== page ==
Public health concerns continue to grow in the U.S., says Collart, and this may in part be driving consumer interest in locally grown specialty crops, organic crops, direct-to-consumer marketing, and farm-to-table and farm-to-school trends.
There are also factors, she says, that have the potential to decrease demand for fresh fruits and vegetables including price increases for domestic production. “Also, as income rises, people tend to eat out more, particular consumers who are pressed for time. And at-home use dominates away-from-home use for fruits and vegetables. When people eat at home they tend to eat more fruits and vegetables than when they eat at restaurants.”
A recent study by USDA-ERS found that while a higher income brings better dietary knowledge and a greater consumption of fruits and vegetables, it also results in an increase in eating out, which reduces that same consumption, says Collart.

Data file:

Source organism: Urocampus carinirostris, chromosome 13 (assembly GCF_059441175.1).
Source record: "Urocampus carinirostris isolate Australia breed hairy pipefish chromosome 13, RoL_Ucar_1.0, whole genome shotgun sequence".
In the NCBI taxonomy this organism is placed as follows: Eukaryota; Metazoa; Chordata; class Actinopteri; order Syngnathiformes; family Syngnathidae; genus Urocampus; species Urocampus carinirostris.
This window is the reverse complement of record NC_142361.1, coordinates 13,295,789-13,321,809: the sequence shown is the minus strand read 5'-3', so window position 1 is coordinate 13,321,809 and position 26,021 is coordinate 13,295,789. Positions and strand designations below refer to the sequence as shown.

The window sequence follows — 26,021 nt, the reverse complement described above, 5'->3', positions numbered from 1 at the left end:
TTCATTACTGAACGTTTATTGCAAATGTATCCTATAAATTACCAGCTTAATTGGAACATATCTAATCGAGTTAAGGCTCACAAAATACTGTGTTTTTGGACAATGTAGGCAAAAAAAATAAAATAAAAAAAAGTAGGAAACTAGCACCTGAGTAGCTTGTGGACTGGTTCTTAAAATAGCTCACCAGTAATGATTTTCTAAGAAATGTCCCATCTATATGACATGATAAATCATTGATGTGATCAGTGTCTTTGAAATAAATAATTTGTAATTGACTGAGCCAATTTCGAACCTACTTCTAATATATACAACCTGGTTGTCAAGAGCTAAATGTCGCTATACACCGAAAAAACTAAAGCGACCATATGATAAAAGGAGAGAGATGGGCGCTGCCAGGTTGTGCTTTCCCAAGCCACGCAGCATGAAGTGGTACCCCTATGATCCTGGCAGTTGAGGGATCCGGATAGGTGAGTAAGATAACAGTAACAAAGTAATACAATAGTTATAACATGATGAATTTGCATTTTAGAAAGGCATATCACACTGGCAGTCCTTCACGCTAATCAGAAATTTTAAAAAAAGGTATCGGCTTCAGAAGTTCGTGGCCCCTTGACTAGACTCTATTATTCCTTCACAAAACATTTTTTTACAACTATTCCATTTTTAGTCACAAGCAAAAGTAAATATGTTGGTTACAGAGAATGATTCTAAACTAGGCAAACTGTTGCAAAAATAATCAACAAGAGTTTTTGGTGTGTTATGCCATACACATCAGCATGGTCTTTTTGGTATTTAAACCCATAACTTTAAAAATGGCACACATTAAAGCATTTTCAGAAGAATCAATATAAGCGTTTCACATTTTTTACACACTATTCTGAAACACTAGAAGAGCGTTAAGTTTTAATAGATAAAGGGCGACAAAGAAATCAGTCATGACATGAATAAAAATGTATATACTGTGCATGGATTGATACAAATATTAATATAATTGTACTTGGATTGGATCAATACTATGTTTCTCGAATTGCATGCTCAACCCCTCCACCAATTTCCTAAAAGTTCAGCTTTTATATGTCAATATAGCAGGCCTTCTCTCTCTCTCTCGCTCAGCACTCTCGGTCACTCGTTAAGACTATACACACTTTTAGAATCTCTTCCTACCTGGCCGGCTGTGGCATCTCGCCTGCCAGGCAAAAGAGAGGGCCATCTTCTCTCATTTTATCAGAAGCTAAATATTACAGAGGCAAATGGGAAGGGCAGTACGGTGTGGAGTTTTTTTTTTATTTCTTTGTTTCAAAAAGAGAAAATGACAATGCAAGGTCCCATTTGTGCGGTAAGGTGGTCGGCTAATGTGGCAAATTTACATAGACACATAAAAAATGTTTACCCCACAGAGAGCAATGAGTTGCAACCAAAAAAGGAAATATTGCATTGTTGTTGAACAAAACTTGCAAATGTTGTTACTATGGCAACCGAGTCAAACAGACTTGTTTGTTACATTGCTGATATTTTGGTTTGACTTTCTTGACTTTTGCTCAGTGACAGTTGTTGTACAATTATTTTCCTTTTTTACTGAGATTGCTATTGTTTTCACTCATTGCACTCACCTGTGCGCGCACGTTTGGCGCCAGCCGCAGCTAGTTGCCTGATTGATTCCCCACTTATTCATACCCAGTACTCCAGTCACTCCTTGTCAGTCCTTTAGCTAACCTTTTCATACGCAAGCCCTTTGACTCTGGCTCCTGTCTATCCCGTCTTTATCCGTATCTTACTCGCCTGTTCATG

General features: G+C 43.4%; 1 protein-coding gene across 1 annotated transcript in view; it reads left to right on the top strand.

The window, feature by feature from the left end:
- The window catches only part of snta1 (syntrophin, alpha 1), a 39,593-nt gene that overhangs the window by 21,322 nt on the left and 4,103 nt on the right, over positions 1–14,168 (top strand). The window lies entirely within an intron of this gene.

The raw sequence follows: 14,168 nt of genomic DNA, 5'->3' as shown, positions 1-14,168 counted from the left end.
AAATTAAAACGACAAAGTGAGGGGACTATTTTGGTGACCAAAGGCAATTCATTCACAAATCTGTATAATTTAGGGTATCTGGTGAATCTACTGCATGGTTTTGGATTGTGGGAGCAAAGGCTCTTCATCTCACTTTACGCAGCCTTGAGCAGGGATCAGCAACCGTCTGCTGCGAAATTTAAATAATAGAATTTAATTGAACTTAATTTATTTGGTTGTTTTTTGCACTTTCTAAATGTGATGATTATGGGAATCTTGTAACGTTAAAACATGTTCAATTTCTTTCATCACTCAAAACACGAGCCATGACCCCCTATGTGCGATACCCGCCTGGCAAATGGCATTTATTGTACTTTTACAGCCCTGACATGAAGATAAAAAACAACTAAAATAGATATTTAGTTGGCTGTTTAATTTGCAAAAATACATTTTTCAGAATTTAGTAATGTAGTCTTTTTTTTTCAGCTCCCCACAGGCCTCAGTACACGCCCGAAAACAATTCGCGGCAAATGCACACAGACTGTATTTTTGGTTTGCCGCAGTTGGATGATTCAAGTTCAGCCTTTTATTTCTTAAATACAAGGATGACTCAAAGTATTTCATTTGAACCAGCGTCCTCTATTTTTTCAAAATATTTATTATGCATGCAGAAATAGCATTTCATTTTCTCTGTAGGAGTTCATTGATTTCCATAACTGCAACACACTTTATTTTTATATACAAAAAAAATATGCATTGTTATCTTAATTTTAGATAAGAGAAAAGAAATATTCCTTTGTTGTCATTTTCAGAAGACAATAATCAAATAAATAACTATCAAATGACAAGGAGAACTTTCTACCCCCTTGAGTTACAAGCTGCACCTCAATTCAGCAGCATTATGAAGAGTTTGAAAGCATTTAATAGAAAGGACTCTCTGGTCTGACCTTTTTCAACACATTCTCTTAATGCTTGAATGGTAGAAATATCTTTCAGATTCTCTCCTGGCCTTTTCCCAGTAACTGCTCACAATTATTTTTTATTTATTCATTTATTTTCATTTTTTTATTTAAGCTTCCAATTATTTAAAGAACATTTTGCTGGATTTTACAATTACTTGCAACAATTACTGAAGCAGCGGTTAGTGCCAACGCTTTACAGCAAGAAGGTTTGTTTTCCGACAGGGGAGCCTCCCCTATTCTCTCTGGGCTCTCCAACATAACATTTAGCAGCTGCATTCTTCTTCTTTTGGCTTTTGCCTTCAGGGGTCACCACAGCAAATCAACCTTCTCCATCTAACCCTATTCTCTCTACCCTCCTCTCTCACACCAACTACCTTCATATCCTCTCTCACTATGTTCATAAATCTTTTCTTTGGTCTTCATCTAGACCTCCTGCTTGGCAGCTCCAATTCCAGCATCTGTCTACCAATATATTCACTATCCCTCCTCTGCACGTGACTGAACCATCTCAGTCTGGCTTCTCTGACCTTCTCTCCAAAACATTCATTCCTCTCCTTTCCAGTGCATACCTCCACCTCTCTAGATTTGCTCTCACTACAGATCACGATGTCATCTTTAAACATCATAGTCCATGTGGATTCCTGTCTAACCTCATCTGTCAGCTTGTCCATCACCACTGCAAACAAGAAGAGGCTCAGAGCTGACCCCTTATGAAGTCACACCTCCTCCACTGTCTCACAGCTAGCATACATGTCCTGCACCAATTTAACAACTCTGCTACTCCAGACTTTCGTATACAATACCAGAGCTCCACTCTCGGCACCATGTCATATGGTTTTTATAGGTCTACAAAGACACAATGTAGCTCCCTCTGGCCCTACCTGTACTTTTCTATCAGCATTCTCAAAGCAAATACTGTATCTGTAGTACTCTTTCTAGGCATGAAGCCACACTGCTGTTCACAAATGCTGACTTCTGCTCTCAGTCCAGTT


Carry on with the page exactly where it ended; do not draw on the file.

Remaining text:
Increasing consumption and demand have resulted in a higher demand for imports, she says. As a share of domestic consumption, fresh vegetable imports have risen from 8 percent in the 1980 to 25 percent in 2010. During the same time period, fresh fruit imports as a share of domestic consumption have risen from 27 to 49 percent.
Rising imports result in higher trade deficit
The rising pace of imports boosted the fruit and vegetable trade deficit to $11.2 billion in 2011, excluding tree nuts and processed nut products which had a trade surplus of $5.5 billion.
“One-half of the trade deficit can be attributed to bananas and fresh tomatoes – mainly from Mexico but also Canada and Guatemala – and bell peppers – Mexico, Canada and Spain. Yet the value of bananas remained stable. There were concerns about producers from Mexico dumping their tomatoes on the U.S. market, so a price floor was mandated for tomatoes imported from Mexico.”